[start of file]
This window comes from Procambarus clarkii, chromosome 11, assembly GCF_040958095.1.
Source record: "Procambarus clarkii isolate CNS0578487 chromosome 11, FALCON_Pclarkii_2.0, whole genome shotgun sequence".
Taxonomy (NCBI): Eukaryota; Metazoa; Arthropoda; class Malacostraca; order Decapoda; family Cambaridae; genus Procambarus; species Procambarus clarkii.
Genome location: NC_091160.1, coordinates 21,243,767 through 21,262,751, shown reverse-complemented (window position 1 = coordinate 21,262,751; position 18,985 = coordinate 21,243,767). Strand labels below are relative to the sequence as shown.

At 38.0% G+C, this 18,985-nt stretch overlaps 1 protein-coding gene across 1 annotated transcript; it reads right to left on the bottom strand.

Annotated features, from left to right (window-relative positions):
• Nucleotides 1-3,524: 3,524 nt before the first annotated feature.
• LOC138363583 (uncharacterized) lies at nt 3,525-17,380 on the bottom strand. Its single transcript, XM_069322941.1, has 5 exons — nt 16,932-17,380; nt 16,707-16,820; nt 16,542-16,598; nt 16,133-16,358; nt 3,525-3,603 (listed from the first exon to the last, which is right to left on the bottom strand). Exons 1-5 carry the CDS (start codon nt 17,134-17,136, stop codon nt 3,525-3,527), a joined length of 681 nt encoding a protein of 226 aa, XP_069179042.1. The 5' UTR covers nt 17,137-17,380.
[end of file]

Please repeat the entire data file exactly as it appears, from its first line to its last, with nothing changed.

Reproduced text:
This window comes from Procambarus clarkii, chromosome 11, assembly GCF_040958095.1.
Source record: "Procambarus clarkii isolate CNS0578487 chromosome 11, FALCON_Pclarkii_2.0, whole genome shotgun sequence".
Taxonomy (NCBI): Eukaryota; Metazoa; Arthropoda; class Malacostraca; order Decapoda; family Cambaridae; genus Procambarus; species Procambarus clarkii.
Genome location: NC_091160.1, coordinates 21,243,767 through 21,262,751, shown reverse-complemented (window position 1 = coordinate 21,262,751; position 18,985 = coordinate 21,243,767). Strand labels below are relative to the sequence as shown.

At 38.0% G+C, this 18,985-nt stretch overlaps 1 protein-coding gene across 1 annotated transcript; it reads right to left on the bottom strand.

Annotated features, from left to right (window-relative positions):
• Nucleotides 1-3,524: 3,524 nt before the first annotated feature.
• LOC138363583 (uncharacterized) lies at nt 3,525-17,380 on the bottom strand. Its single transcript, XM_069322941.1, has 5 exons — nt 16,932-17,380; nt 16,707-16,820; nt 16,542-16,598; nt 16,133-16,358; nt 3,525-3,603 (listed from the first exon to the last, which is right to left on the bottom strand). Exons 1-5 carry the CDS (start codon nt 17,134-17,136, stop codon nt 3,525-3,527), a joined length of 681 nt encoding a protein of 226 aa, XP_069179042.1. The 5' UTR covers nt 17,137-17,380.